1. I do enjoy seeing old ruins. I might use my imagination not knowing the history, but don’t historians use what was recorded through time of fact to write their historical tales? I think I misread it too because I needed to read your reply to flygirl140. I did not think accurate history was as important to the characters.

    1. Hi Donna! Yes, historians collect and interpret facts, but they have to fill in the gaps with educated guesses. An active, but grounded, imagination helps.

  2. I’m in the camp that finds old rocks and ruins desperately fascinating. Even at the age of 20, nursing a hangover I found Stonehenge spectacular. Good stuff, old rocks. I read this first book in this series when I was in the 8th grade and didn’t realize sequels existed! I may have to revisit this!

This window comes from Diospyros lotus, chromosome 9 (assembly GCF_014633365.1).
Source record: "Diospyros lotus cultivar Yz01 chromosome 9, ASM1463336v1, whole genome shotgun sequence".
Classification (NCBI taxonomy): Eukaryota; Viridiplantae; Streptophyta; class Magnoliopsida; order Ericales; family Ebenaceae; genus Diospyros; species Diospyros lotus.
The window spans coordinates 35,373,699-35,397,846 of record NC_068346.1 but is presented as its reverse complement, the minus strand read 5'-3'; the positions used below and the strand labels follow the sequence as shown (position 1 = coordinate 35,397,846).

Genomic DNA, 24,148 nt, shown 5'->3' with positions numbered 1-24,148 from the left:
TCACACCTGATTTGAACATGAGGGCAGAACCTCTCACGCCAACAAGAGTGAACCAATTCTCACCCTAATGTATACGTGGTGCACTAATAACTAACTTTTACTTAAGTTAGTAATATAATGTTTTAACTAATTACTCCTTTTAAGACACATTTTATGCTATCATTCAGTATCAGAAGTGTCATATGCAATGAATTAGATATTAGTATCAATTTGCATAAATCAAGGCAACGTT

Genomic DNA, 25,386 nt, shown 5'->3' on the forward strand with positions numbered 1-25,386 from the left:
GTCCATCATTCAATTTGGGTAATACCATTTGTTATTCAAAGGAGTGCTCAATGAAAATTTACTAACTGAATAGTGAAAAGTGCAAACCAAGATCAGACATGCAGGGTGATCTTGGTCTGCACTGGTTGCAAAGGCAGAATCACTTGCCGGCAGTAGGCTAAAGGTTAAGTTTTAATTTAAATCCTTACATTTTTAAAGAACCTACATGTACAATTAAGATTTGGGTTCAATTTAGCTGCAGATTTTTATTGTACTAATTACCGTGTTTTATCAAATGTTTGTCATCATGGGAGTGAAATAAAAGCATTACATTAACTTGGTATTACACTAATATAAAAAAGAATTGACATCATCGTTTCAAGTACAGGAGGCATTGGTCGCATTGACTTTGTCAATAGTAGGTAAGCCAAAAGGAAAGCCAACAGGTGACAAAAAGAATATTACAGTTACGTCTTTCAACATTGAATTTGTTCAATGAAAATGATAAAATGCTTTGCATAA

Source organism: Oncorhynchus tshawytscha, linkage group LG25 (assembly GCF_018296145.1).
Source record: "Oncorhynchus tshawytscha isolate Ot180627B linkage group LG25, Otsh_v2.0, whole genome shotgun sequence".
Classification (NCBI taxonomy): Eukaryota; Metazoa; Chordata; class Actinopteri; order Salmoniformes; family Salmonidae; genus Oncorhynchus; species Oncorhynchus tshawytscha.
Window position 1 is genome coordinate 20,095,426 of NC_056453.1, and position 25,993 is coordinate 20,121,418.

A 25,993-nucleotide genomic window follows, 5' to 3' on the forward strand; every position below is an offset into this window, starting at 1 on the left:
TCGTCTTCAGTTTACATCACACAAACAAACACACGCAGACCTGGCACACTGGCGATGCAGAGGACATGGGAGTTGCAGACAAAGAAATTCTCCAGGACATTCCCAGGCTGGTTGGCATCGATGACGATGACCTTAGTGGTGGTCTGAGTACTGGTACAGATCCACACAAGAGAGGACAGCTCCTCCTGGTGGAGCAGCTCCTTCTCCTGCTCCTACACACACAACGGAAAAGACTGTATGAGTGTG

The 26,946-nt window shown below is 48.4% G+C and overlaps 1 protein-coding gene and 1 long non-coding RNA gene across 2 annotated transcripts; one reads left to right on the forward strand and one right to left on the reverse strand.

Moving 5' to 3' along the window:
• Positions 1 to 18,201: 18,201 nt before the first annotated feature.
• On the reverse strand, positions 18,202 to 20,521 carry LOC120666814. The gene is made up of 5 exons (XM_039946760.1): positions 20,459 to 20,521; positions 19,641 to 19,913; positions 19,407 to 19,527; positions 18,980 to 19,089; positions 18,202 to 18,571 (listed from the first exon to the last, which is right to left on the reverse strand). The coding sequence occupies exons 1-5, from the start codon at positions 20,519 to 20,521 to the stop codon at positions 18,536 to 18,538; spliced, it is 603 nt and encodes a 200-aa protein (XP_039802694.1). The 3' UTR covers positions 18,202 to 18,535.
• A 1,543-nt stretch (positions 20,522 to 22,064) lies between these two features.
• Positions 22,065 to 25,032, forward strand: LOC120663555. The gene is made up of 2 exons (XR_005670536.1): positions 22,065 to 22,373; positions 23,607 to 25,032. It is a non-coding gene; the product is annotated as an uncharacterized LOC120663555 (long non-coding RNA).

1. I’ve never been to Stonehenge! I’d love to see it. I recommend revisiting Sorcery & Cecelia. I didn’t like the second book as much as the first, but I’m invested enough in the characters and their world to see what happens in Book 3.

  3. I have wanted to read these books for some time. I am glad to hear you enjoy them.

    I have always found history fascinating and am definitely one of those people who can come across ruins and see beyond the old rocks that are all that remain.

    What an awesome robe! Your daughters are indeed very creative. I am in awe when my daughter comes up with stories and songs off the top of her head. My mom tells me I have always been the same way–and likely most kids are–but seeing it first hand makes me appreciate the human imagination all the more.

  4. It’s probably due to my warped brain that when you first mentioned Cecy and Kate were married, I pictured them living happily together despite the time period of the novel. It wasn’t until the last paragraph that I realized you meant married to men. 😉

    Although history in general bores me to sleep, seeing it firsthand is always intriguing, and I go out of my way to visit ruins and the like.